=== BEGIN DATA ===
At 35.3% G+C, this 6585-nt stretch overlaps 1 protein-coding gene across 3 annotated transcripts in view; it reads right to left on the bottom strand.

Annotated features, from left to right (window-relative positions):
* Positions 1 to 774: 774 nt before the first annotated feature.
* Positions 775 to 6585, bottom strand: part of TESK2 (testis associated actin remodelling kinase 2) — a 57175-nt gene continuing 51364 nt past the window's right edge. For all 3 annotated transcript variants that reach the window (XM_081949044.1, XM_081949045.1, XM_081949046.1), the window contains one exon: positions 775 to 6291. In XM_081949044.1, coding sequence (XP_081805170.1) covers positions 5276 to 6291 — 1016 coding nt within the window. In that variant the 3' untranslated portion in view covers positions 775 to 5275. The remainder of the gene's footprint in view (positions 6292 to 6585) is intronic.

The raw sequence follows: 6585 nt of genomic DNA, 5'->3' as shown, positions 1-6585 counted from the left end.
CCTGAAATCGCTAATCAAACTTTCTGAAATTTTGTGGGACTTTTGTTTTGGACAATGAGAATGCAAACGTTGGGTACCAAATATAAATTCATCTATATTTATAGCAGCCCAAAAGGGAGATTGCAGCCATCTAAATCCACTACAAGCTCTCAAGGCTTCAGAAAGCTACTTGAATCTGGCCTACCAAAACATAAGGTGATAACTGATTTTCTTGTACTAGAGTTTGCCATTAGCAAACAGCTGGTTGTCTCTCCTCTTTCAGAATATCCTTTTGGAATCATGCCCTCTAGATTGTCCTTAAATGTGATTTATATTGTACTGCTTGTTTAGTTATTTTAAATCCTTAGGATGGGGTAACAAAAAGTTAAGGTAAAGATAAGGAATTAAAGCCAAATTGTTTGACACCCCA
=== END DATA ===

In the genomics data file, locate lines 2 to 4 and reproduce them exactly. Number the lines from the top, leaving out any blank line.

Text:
Annotated features, from left to right (window-relative positions):
* Positions 1 to 774: 774 nt before the first annotated feature.
* Positions 775 to 6585, bottom strand: part of TESK2 (testis associated actin remodelling kinase 2) — a 57175-nt gene continuing 51364 nt past the window's right edge. For all 3 annotated transcript variants that reach the window (XM_081949044.1, XM_081949045.1, XM_081949046.1), the window contains one exon: positions 775 to 6291. In XM_081949044.1, coding sequence (XP_081805170.1) covers positions 5276 to 6291 — 1016 coding nt within the window. In that variant the 3' untranslated portion in view covers positions 775 to 5275. The remainder of the gene's footprint in view (positions 6292 to 6585) is intronic.